The following morning, Paige was sitting at her desk going through the information Carmen had left her when Jericho entered the building, disappeared into his office for several minutes then appeared again in the open doorway. “Paige,” he called. “I need a moment.” Paige jumped to her feet and was across the expanse that separated them in record time. She stepped through his door and started for a chair when he stopped her. “Close the door, please.” Paige paused, turned and gently pushed the heavy door closed until she heard the soft click of the latch. She moved to the visitor’s chair, confused and a little worried. “I know I haven’t been myself since we had our last talk,” Jericho began. “The information you gave me, the handwritten note from your mother... well, let’s just say it knocked me back some. I needed my space, a little breathing room to adjust, to take it all in and decide where to go from here. I appreciate your patience, I now that couldn’t have been easy.” Paige just sat there, not knowing how to respond to that. Jericho gave a humorless laugh. “Must be a Carter family tradition.” “What is?” Paige asked, confused. “The silence, it’s deafening. Your mother used to do that to me,” he sobered. “When I was in the doghouse. She’d let me flop around a bit before she put me out of my misery. Guess you inherited that particular trait. I can take it, I suppose I deserve the hot seat. You don’t have to let me off easy.” “That wasn’t my intent,” Paige frowned. “I was just... I don’t know, I guess waiting, taking it all in, listening to what you had to say.” “I have a lot to say,” Jericho admitted. “Some will have to wait for a better time. I think we should try to have regular update meetings, a regular meeting where we go over things and update each other on any progress we’ve made. I haven’t made any by the way. I’ve ruled a couple things out but haven’t learned anything that could help.”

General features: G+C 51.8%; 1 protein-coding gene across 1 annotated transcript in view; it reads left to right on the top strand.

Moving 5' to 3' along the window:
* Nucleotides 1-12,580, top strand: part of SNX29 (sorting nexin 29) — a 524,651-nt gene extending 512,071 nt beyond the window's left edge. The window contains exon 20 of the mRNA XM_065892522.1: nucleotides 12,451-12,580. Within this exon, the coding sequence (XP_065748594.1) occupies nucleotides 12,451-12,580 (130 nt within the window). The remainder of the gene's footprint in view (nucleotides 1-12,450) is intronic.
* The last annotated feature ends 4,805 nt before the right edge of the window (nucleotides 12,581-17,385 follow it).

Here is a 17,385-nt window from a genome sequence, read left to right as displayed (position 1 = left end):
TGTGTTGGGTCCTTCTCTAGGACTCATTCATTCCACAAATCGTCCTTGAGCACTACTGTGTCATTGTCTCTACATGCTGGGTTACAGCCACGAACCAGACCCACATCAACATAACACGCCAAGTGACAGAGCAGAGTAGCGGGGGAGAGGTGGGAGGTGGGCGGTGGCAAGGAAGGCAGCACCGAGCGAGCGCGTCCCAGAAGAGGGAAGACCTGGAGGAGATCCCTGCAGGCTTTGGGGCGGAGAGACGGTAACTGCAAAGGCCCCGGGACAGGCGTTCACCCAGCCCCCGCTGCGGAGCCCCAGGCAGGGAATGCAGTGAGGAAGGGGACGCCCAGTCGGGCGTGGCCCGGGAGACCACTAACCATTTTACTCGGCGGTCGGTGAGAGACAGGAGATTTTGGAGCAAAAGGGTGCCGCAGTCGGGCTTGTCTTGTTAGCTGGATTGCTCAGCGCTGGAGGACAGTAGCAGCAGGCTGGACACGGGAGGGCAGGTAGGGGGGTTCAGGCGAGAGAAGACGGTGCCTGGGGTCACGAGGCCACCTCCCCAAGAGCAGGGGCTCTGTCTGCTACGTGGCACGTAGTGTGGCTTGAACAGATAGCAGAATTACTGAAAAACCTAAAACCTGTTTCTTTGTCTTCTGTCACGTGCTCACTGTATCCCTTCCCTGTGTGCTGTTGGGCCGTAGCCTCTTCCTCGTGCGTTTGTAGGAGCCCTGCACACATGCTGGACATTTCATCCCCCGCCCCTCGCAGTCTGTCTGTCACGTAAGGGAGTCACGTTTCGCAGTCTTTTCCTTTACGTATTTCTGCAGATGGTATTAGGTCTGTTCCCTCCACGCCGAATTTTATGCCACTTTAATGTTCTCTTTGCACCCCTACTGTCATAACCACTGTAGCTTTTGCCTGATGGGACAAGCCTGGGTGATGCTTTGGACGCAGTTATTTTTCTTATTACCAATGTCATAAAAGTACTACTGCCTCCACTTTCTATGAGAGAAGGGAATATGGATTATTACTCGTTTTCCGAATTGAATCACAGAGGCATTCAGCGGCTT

Paige Carter Season 2—Episode 2 “Oh,” Paige realized the mysterious trips were somehow connected to her mother’s murder. “I was wondering, mom talked a lot about Tracy in that letter and alluded to something bad happening to Tracy. Do you know what she meant?” “Not entirely,” Jericho admitted. “Tracy, Samara and Chaya were inseparable in high school. Something bad happened to Tracy their senior year, something Chaya wouldn’t even tell me. Right after graduation, Tracy died.” “How?” “That’s the million-dollar question,” Jericho smiled. “Speaking of which...” “I assume you just switched gears and you’re referring to the case. I’m tugging a few lines on that and will fill you in later this afternoon,” she provided. “Okay, good enough.” He thought about Tracy Douglas. What he knew about the girl was next to nothing. “Tracy was killed when she fell, or was pushed, over a cliff up the canyon. Most of the town has accepted it as an accident, or suicide. A few are positive there was foul play. Chaya was a hundred percent in the foul play circle.” “She said she was going to the factory to retrieve a photo Tracy had left,” Paige recalled. “Something that was supposed to provide answers. Do you know if anyone ever found it?” “Not to my knowledge,” Jericho sighed. “And after all this time, it’d be a miracle if we could.” “I agree.” “Well,” Jericho stood. “That’s all. I just wanted to say thank you for being open with me about the letter and I’m sorry I withdrew immediately afterward. Mostly, I wanted to thank you for your patience.” “You’re welcome but that’s not necessary,” Paige assured him. “I’ll let you know what I learn about the million dollar murder. A friend of mine was able to find a substantial bit of information on our mysterious Crosby Miranti. I’m still going through it, but once I know more, I’ll fill you in.” She took a minute to make sure her boss was up to speed on the current case and then returned to her desk to ponder what she’d learned. So, Tracy had to be the third person in the photo she found, the one that spooked Samara that day at the flower shop. Hadn’t Samara mentioned Tracy? What did it all mean? At the moment, Paige had too many mysteries running through her brain. She’d never solve this case if she let her mother’s murder and Carmen’s terrorist push their way to the forefront. And with that reminder, she returned to the office and filled Jericho in on her house guest, the possible threat and the need to keep it all a secret. She was a little surprised when Jericho agreed and told her he’d find a way to keep his men’s eyes open for suspicious activity without mentioning Carmen, the FBI, or national security.